Even with the limited funding - we fully understand we need to work within budgets - the Irish Organic Farmers and Growers Association, IOFGA, firmly believes that a targeted scheme, which incidentally is 75% co-funded by the EU, needs to be reopened, especially if we are to supply the current deficit with home-grown product. Otherwise we rely on importing cereals that can be grown here, which is simply not economically sensible or sustainable.
Oats represent the largest organic cereal crop in Ireland, not barley, as is the case in the conventional sector. Oats account for 60% of organic cereal production, barley 13%, wheat 9% and protein crops 6%. Oats are a valuable cash crop, with over 50% going directly into porridge oatlets for a growing domestic and international market. The leading industry manufacturer has already stated it has at the very least a 2,000-tonne deficit every year to meet the current supply and requires much more product. There are also valuable industries using grain such as milling, brewing and distilling, all of which have a massive and growing demand for organic cereals. There is also a demand for organic protein crops. The protein aid scheme has boosted the production of protein crops. However, organic systems find it very difficult to grow a single protein crop. They tend to opt for a combi-crop whereby there is a mix of 40% to 50% protein. Nevertheless, it is once again an important source of protein to reduce dependence on imports.
IOFGA prepared a submission for the Minister of State, Deputy Doyle, which was very well received, requesting that organic farmers growing protein via combi-crops be paid a proportional support from the protein aid scheme as many fall outside the protein aid criteria. We look forward to seeing this introduced before the next growing season. Organic tillage production does not have the same high cost base associated with conventional tillage, naturally enough, as chemical inputs are not allowed. That said, the yields are lower in organic production, with an average yield of around 2.5 tonnes per acre - that is 5 tonnes per hectare - but with most organic crops returning a gross margin of between €700 and €1,000 per hectare, that is a profitable enterprise. In 2015 the organic farming scheme saw just over 500 new entrants to the sector, over 90% of whom were livestock farmers, increasing the feed demand significantly. We estimate that approximately 6,000 tonnes of organic grain are being produced in Ireland at present but we need an extra 10,000 ha of land to convert to organic farming even to begin to supply the current Irish demand, and that is not including future needs for farmers or processors. Therefore, the lack of supply is certainly a barrier to the expansion of the sector and one which has been identified in the national organic action plan.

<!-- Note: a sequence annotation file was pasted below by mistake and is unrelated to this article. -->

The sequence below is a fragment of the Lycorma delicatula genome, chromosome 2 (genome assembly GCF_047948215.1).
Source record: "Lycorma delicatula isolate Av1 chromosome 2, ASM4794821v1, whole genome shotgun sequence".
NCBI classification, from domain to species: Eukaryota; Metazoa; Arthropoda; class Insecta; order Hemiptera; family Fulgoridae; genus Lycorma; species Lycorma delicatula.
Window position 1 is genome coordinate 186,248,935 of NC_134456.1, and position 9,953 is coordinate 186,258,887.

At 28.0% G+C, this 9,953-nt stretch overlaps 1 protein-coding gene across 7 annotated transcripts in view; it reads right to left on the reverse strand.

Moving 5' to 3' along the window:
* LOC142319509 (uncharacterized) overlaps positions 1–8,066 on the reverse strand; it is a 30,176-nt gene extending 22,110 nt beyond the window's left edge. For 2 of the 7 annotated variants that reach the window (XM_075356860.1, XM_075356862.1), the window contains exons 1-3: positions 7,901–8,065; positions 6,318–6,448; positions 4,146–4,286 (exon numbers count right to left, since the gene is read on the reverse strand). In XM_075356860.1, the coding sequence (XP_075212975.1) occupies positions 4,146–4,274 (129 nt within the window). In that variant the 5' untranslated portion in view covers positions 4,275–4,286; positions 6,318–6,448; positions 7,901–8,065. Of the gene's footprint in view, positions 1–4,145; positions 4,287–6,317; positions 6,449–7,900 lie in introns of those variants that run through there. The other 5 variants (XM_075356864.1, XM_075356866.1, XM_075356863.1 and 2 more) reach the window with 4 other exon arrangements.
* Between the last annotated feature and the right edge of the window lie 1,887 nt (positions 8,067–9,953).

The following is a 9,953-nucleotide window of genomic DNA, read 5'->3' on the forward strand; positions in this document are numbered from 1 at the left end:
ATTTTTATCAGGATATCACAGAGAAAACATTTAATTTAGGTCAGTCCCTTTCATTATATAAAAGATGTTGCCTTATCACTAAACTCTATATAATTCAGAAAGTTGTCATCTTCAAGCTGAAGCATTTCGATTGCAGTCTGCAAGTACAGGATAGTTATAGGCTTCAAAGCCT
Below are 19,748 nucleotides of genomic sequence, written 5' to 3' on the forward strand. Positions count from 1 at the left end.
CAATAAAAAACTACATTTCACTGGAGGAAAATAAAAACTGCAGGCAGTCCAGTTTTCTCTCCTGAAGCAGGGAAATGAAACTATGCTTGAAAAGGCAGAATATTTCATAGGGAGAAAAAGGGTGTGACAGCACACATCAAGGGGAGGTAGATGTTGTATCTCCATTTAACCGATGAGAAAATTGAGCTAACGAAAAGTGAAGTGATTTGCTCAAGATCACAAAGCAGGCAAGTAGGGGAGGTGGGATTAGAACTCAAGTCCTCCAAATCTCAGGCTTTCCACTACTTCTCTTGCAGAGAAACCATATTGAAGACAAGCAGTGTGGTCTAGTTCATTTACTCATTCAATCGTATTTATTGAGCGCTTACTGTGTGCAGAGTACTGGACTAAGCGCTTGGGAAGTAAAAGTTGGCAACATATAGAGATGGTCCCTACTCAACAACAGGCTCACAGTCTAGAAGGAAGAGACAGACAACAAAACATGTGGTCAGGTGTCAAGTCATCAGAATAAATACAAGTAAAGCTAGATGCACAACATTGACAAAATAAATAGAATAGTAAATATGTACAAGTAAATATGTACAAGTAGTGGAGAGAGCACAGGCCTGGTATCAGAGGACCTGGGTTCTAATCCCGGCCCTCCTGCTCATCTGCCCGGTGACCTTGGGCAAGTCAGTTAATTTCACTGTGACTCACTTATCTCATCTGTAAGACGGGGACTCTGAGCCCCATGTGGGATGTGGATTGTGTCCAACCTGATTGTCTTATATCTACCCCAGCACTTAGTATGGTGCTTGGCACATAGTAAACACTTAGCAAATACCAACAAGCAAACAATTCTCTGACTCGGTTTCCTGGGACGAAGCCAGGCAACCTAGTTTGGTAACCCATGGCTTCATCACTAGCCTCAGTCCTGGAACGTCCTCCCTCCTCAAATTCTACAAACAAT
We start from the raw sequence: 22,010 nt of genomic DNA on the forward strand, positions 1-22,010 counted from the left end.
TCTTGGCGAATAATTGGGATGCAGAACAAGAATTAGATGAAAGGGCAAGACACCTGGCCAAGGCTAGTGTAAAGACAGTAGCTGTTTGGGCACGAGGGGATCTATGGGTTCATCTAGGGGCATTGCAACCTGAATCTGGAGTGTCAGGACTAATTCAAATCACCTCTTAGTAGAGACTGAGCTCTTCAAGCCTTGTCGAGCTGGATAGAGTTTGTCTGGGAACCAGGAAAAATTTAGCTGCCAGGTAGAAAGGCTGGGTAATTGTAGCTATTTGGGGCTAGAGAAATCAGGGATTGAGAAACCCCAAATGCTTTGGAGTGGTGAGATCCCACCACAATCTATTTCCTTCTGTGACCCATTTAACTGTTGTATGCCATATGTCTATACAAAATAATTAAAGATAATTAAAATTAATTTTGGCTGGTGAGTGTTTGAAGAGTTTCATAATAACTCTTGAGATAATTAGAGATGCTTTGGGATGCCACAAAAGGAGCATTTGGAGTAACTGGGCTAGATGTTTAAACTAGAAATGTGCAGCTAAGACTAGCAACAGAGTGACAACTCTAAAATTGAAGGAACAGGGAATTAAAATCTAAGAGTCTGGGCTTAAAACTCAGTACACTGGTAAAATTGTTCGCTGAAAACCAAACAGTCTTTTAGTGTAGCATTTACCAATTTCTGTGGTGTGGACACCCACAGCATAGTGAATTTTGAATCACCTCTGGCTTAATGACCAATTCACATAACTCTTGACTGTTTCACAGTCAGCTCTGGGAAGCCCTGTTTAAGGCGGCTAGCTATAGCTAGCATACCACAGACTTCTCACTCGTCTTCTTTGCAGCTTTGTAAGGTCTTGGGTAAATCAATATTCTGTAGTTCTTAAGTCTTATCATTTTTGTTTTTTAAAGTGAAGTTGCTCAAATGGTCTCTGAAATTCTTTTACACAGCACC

Regarding future organic regulations, albeit not yet finalised, there will be more onus for feedstock to be sourced regionally, giving some market opportunities for home-grown organic grains. This, combined with compliance with high-level policy targets such as pesticide regulations and the Water Framework Directive - we will not even get into the impact of Brexit on trade - makes organic an attractive option for many tillage farmers. While there are economically sound opportunities to increase organic cereal production to meet the deficit in supply, a new targeted scheme is needed to respond to the rapidly increasing market and there is certainly a very clear indication that this issue will not go away.
Ms Patricia Callan: